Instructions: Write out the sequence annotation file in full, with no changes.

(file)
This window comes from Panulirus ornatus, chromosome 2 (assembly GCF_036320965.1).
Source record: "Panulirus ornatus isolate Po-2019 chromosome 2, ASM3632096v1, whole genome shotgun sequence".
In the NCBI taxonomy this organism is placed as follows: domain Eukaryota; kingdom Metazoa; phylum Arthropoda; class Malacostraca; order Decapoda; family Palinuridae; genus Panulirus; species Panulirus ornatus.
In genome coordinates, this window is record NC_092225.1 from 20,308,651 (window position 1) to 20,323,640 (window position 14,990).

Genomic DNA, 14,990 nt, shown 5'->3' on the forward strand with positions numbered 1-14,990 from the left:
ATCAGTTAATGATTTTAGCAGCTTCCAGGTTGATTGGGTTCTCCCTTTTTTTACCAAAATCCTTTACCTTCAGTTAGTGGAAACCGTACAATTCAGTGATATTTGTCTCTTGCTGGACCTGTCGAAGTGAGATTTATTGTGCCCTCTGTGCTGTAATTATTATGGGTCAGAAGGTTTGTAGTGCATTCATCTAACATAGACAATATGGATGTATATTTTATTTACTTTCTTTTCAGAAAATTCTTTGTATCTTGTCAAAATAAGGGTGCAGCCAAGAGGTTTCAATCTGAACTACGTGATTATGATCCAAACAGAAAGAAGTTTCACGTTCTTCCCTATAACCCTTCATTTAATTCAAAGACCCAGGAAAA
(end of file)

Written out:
This window comes from Panulirus ornatus, chromosome 2 (assembly GCF_036320965.1).
Source record: "Panulirus ornatus isolate Po-2019 chromosome 2, ASM3632096v1, whole genome shotgun sequence".
In the NCBI taxonomy this organism is placed as follows: domain Eukaryota; kingdom Metazoa; phylum Arthropoda; class Malacostraca; order Decapoda; family Palinuridae; genus Panulirus; species Panulirus ornatus.
In genome coordinates, this window is record NC_092225.1 from 20,308,651 (window position 1) to 20,323,640 (window position 14,990).

Genomic DNA, 14,990 nt, shown 5'->3' on the forward strand with positions numbered 1-14,990 from the left:
ATCAGTTAATGATTTTAGCAGCTTCCAGGTTGATTGGGTTCTCCCTTTTTTTACCAAAATCCTTTACCTTCAGTTAGTGGAAACCGTACAATTCAGTGATATTTGTCTCTTGCTGGACCTGTCGAAGTGAGATTTATTGTGCCCTCTGTGCTGTAATTATTATGGGTCAGAAGGTTTGTAGTGCATTCATCTAACATAGACAATATGGATGTATATTTTATTTACTTTCTTTTCAGAAAATTCTTTGTATCTTGTCAAAATAAGGGTGCAGCCAAGAGGTTTCAATCTGAACTACGTGATTATGATCCAAACAGAAAGAAGTTTCACGTTCTTCCCTATAACCCTTCATTTAATTCAAAGACCCAGGAAAA